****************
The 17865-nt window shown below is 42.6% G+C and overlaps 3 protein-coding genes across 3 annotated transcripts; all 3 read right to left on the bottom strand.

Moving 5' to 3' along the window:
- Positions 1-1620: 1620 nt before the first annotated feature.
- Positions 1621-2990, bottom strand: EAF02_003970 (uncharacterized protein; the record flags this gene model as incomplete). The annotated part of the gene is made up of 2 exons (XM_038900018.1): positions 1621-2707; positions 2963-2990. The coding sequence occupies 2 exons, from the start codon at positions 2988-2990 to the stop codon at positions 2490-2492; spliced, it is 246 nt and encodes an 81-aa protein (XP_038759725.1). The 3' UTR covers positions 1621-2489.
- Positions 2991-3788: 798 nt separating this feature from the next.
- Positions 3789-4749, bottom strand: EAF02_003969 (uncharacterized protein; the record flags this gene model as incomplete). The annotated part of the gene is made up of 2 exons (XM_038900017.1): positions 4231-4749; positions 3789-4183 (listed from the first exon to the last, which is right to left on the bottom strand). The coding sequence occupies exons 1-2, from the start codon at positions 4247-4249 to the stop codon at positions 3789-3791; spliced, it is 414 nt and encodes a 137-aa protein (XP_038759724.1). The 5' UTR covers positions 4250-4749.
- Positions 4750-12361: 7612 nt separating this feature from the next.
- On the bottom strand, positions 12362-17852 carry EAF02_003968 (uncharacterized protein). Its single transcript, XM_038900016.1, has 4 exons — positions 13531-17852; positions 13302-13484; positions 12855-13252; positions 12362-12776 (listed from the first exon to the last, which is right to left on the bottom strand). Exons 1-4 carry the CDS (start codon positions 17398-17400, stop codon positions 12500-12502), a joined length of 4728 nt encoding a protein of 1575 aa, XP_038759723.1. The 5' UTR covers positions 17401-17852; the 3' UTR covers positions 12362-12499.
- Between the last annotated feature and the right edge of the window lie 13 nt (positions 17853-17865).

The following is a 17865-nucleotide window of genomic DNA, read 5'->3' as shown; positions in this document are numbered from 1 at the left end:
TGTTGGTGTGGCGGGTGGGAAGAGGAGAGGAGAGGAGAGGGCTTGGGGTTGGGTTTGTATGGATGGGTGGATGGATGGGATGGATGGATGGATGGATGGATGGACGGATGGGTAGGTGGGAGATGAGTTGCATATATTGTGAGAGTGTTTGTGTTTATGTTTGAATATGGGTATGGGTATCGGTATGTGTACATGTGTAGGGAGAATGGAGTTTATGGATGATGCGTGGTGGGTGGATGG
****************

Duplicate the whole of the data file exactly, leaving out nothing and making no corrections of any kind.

The 17865-nt window shown below is 42.6% G+C and overlaps 3 protein-coding genes across 3 annotated transcripts; all 3 read right to left on the bottom strand.

Moving 5' to 3' along the window:
- Positions 1-1620: 1620 nt before the first annotated feature.
- Positions 1621-2990, bottom strand: EAF02_003970 (uncharacterized protein; the record flags this gene model as incomplete). The annotated part of the gene is made up of 2 exons (XM_038900018.1): positions 1621-2707; positions 2963-2990. The coding sequence occupies 2 exons, from the start codon at positions 2988-2990 to the stop codon at positions 2490-2492; spliced, it is 246 nt and encodes an 81-aa protein (XP_038759725.1). The 3' UTR covers positions 1621-2489.
- Positions 2991-3788: 798 nt separating this feature from the next.
- Positions 3789-4749, bottom strand: EAF02_003969 (uncharacterized protein; the record flags this gene model as incomplete). The annotated part of the gene is made up of 2 exons (XM_038900017.1): positions 4231-4749; positions 3789-4183 (listed from the first exon to the last, which is right to left on the bottom strand). The coding sequence occupies exons 1-2, from the start codon at positions 4247-4249 to the stop codon at positions 3789-3791; spliced, it is 414 nt and encodes a 137-aa protein (XP_038759724.1). The 5' UTR covers positions 4250-4749.
- Positions 4750-12361: 7612 nt separating this feature from the next.
- On the bottom strand, positions 12362-17852 carry EAF02_003968 (uncharacterized protein). Its single transcript, XM_038900016.1, has 4 exons — positions 13531-17852; positions 13302-13484; positions 12855-13252; positions 12362-12776 (listed from the first exon to the last, which is right to left on the bottom strand). Exons 1-4 carry the CDS (start codon positions 17398-17400, stop codon positions 12500-12502), a joined length of 4728 nt encoding a protein of 1575 aa, XP_038759723.1. The 5' UTR covers positions 17401-17852; the 3' UTR covers positions 12362-12499.
- Between the last annotated feature and the right edge of the window lie 13 nt (positions 17853-17865).

The following is a 17865-nucleotide window of genomic DNA, read 5'->3' as shown; positions in this document are numbered from 1 at the left end:
TGTTGGTGTGGCGGGTGGGAAGAGGAGAGGAGAGGAGAGGGCTTGGGGTTGGGTTTGTATGGATGGGTGGATGGATGGGATGGATGGATGGATGGATGGATGGACGGATGGGTAGGTGGGAGATGAGTTGCATATATTGTGAGAGTGTTTGTGTTTATGTTTGAATATGGGTATGGGTATCGGTATGTGTACATGTGTAGGGAGAATGGAGTTTATGGATGATGCGTGGTGGGTGGATGG